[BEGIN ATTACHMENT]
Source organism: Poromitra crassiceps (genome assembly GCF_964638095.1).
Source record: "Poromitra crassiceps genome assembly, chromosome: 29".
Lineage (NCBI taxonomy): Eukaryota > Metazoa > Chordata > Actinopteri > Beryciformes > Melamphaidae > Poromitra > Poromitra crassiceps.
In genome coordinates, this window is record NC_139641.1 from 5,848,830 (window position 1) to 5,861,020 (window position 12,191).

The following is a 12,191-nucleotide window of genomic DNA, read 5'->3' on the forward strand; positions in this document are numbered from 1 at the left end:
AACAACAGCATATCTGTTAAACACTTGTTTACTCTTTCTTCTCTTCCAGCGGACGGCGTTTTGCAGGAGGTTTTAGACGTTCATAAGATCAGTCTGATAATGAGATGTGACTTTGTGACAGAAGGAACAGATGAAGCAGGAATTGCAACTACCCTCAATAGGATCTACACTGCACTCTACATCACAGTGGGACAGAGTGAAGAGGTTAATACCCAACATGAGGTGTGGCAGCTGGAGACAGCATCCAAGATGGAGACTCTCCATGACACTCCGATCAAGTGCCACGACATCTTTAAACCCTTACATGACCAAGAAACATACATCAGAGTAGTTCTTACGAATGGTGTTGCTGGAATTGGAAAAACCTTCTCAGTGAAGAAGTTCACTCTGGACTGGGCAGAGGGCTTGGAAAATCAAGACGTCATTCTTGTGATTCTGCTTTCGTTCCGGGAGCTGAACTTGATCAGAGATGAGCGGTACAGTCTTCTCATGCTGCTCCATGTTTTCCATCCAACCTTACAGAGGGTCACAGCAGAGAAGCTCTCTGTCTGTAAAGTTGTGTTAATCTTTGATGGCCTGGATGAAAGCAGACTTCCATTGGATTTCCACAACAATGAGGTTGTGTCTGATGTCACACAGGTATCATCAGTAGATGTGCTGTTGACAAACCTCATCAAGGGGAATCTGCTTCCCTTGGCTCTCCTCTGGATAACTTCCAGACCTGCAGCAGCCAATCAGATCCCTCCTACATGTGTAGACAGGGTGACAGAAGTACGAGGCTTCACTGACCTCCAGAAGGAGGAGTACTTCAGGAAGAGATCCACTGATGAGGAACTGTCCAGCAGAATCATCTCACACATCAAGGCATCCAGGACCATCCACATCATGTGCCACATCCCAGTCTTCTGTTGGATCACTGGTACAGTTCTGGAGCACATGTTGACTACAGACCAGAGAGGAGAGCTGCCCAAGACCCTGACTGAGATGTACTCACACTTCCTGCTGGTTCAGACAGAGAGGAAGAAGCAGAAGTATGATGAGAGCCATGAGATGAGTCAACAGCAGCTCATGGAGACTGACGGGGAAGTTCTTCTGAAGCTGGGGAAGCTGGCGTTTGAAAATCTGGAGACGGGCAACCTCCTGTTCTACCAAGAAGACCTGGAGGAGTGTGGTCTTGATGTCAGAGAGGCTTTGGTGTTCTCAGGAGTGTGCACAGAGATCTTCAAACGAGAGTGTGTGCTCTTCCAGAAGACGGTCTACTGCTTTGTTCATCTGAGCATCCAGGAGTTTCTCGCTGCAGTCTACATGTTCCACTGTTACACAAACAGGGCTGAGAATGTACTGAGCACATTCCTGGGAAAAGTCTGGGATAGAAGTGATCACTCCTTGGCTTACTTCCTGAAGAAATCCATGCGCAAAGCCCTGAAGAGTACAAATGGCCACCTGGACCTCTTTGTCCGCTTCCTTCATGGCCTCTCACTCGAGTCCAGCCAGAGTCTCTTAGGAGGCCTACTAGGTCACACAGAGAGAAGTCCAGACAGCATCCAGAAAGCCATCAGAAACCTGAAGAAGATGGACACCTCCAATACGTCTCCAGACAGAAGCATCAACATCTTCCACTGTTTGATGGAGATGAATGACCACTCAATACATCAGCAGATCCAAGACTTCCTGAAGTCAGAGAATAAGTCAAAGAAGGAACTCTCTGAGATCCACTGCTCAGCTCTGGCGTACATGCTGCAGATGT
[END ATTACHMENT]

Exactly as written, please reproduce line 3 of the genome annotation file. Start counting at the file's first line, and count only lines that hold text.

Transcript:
Lineage (NCBI taxonomy): Eukaryota > Metazoa > Chordata > Actinopteri > Beryciformes > Melamphaidae > Poromitra > Poromitra crassiceps.